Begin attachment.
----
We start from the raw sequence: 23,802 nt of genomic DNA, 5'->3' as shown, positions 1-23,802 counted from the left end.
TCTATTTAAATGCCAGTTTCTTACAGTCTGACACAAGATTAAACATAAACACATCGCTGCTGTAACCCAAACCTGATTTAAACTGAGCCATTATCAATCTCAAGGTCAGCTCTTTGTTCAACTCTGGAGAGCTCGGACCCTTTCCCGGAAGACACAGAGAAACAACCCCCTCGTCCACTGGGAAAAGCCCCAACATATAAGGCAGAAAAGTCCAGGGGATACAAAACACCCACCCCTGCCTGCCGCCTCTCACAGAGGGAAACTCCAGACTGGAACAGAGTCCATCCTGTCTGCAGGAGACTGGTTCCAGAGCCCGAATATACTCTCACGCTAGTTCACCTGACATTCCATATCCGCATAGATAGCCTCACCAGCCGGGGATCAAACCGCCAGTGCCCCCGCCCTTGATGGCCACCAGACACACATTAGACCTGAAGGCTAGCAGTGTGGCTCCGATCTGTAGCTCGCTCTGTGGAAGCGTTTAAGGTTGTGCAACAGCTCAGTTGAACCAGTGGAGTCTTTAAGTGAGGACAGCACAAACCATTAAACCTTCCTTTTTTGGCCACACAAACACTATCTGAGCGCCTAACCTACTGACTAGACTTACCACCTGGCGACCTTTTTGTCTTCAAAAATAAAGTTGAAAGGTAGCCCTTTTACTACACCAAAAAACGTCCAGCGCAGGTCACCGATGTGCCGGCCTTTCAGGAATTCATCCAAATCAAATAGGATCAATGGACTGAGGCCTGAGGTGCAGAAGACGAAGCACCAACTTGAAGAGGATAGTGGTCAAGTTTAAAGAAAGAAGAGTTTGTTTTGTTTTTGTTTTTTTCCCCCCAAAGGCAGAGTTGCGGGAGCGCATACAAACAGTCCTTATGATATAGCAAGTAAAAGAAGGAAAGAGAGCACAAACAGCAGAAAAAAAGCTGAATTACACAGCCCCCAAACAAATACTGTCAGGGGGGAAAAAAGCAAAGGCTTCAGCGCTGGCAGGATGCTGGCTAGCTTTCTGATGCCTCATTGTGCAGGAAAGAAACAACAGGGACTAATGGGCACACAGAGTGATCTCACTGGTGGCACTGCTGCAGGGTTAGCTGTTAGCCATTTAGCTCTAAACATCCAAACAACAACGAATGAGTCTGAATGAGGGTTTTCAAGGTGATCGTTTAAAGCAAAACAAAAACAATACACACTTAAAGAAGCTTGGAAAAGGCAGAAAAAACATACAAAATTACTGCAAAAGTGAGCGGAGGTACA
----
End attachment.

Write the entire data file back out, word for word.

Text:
We start from the raw sequence: 23,802 nt of genomic DNA, 5'->3' as shown, positions 1-23,802 counted from the left end.
TCTATTTAAATGCCAGTTTCTTACAGTCTGACACAAGATTAAACATAAACACATCGCTGCTGTAACCCAAACCTGATTTAAACTGAGCCATTATCAATCTCAAGGTCAGCTCTTTGTTCAACTCTGGAGAGCTCGGACCCTTTCCCGGAAGACACAGAGAAACAACCCCCTCGTCCACTGGGAAAAGCCCCAACATATAAGGCAGAAAAGTCCAGGGGATACAAAACACCCACCCCTGCCTGCCGCCTCTCACAGAGGGAAACTCCAGACTGGAACAGAGTCCATCCTGTCTGCAGGAGACTGGTTCCAGAGCCCGAATATACTCTCACGCTAGTTCACCTGACATTCCATATCCGCATAGATAGCCTCACCAGCCGGGGATCAAACCGCCAGTGCCCCCGCCCTTGATGGCCACCAGACACACATTAGACCTGAAGGCTAGCAGTGTGGCTCCGATCTGTAGCTCGCTCTGTGGAAGCGTTTAAGGTTGTGCAACAGCTCAGTTGAACCAGTGGAGTCTTTAAGTGAGGACAGCACAAACCATTAAACCTTCCTTTTTTGGCCACACAAACACTATCTGAGCGCCTAACCTACTGACTAGACTTACCACCTGGCGACCTTTTTGTCTTCAAAAATAAAGTTGAAAGGTAGCCCTTTTACTACACCAAAAAACGTCCAGCGCAGGTCACCGATGTGCCGGCCTTTCAGGAATTCATCCAAATCAAATAGGATCAATGGACTGAGGCCTGAGGTGCAGAAGACGAAGCACCAACTTGAAGAGGATAGTGGTCAAGTTTAAAGAAAGAAGAGTTTGTTTTGTTTTTGTTTTTTTCCCCCCAAAGGCAGAGTTGCGGGAGCGCATACAAACAGTCCTTATGATATAGCAAGTAAAAGAAGGAAAGAGAGCACAAACAGCAGAAAAAAAGCTGAATTACACAGCCCCCAAACAAATACTGTCAGGGGGGAAAAAAGCAAAGGCTTCAGCGCTGGCAGGATGCTGGCTAGCTTTCTGATGCCTCATTGTGCAGGAAAGAAACAACAGGGACTAATGGGCACACAGAGTGATCTCACTGGTGGCACTGCTGCAGGGTTAGCTGTTAGCCATTTAGCTCTAAACATCCAAACAACAACGAATGAGTCTGAATGAGGGTTTTCAAGGTGATCGTTTAAAGCAAAACAAAAACAATACACACTTAAAGAAGCTTGGAAAAGGCAGAAAAAACATACAAAATTACTGCAAAAGTGAGCGGAGGTACA